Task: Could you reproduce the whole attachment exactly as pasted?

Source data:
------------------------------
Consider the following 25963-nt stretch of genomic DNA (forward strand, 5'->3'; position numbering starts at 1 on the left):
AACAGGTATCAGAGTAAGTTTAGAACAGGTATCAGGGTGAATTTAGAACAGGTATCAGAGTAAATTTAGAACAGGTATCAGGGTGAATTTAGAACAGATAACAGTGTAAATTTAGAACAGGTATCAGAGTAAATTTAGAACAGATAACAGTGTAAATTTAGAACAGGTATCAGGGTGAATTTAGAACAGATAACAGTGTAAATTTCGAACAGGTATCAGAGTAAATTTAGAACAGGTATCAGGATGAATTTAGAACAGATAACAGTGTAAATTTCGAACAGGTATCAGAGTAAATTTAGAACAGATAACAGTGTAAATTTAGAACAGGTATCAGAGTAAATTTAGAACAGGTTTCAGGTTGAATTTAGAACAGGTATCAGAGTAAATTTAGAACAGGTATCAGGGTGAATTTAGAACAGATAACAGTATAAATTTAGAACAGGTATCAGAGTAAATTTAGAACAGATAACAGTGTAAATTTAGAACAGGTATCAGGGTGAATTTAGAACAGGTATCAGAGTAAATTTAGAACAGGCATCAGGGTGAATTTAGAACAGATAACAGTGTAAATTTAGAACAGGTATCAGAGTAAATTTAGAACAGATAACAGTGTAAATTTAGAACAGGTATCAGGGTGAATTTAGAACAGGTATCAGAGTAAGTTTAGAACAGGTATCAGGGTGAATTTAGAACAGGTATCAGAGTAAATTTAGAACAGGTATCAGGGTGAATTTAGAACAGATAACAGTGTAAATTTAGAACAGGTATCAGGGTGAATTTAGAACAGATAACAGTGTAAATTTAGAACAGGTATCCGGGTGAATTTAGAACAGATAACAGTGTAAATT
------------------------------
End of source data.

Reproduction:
Consider the following 25963-nt stretch of genomic DNA (forward strand, 5'->3'; position numbering starts at 1 on the left):
AACAGGTATCAGAGTAAGTTTAGAACAGGTATCAGGGTGAATTTAGAACAGGTATCAGAGTAAATTTAGAACAGGTATCAGGGTGAATTTAGAACAGATAACAGTGTAAATTTAGAACAGGTATCAGAGTAAATTTAGAACAGATAACAGTGTAAATTTAGAACAGGTATCAGGGTGAATTTAGAACAGATAACAGTGTAAATTTCGAACAGGTATCAGAGTAAATTTAGAACAGGTATCAGGATGAATTTAGAACAGATAACAGTGTAAATTTCGAACAGGTATCAGAGTAAATTTAGAACAGATAACAGTGTAAATTTAGAACAGGTATCAGAGTAAATTTAGAACAGGTTTCAGGTTGAATTTAGAACAGGTATCAGAGTAAATTTAGAACAGGTATCAGGGTGAATTTAGAACAGATAACAGTATAAATTTAGAACAGGTATCAGAGTAAATTTAGAACAGATAACAGTGTAAATTTAGAACAGGTATCAGGGTGAATTTAGAACAGGTATCAGAGTAAATTTAGAACAGGCATCAGGGTGAATTTAGAACAGATAACAGTGTAAATTTAGAACAGGTATCAGAGTAAATTTAGAACAGATAACAGTGTAAATTTAGAACAGGTATCAGGGTGAATTTAGAACAGGTATCAGAGTAAGTTTAGAACAGGTATCAGGGTGAATTTAGAACAGGTATCAGAGTAAATTTAGAACAGGTATCAGGGTGAATTTAGAACAGATAACAGTGTAAATTTAGAACAGGTATCAGGGTGAATTTAGAACAGATAACAGTGTAAATTTAGAACAGGTATCCGGGTGAATTTAGAACAGATAACAGTGTAAATT